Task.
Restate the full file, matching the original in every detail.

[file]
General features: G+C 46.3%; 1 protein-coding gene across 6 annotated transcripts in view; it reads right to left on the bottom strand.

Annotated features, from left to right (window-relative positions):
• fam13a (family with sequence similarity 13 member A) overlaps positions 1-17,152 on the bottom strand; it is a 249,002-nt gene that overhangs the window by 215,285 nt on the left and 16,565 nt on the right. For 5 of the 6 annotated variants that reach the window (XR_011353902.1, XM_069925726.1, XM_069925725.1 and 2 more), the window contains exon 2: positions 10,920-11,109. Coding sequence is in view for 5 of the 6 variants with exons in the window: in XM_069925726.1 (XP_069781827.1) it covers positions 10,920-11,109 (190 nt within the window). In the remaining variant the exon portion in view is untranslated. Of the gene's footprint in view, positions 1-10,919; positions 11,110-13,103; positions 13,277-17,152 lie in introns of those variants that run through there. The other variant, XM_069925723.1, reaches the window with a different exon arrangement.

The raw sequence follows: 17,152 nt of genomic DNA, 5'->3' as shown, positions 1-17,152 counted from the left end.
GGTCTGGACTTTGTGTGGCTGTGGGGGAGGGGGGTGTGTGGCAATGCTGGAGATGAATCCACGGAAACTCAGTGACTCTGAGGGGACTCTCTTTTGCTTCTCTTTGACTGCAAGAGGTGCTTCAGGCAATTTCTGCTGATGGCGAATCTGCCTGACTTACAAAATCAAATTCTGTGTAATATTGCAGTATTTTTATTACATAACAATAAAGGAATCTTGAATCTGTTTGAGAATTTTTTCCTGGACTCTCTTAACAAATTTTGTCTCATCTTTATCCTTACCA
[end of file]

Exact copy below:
General features: G+C 46.3%; 1 protein-coding gene across 6 annotated transcripts in view; it reads right to left on the bottom strand.

Annotated features, from left to right (window-relative positions):
• fam13a (family with sequence similarity 13 member A) overlaps positions 1-17,152 on the bottom strand; it is a 249,002-nt gene that overhangs the window by 215,285 nt on the left and 16,565 nt on the right. For 5 of the 6 annotated variants that reach the window (XR_011353902.1, XM_069925726.1, XM_069925725.1 and 2 more), the window contains exon 2: positions 10,920-11,109. Coding sequence is in view for 5 of the 6 variants with exons in the window: in XM_069925726.1 (XP_069781827.1) it covers positions 10,920-11,109 (190 nt within the window). In the remaining variant the exon portion in view is untranslated. Of the gene's footprint in view, positions 1-10,919; positions 11,110-13,103; positions 13,277-17,152 lie in introns of those variants that run through there. The other variant, XM_069925723.1, reaches the window with a different exon arrangement.

The raw sequence follows: 17,152 nt of genomic DNA, 5'->3' as shown, positions 1-17,152 counted from the left end.
GGTCTGGACTTTGTGTGGCTGTGGGGGAGGGGGGTGTGTGGCAATGCTGGAGATGAATCCACGGAAACTCAGTGACTCTGAGGGGACTCTCTTTTGCTTCTCTTTGACTGCAAGAGGTGCTTCAGGCAATTTCTGCTGATGGCGAATCTGCCTGACTTACAAAATCAAATTCTGTGTAATATTGCAGTATTTTTATTACATAACAATAAAGGAATCTTGAATCTGTTTGAGAATTTTTTCCTGGACTCTCTTAACAAATTTTGTCTCATCTTTATCCTTACCA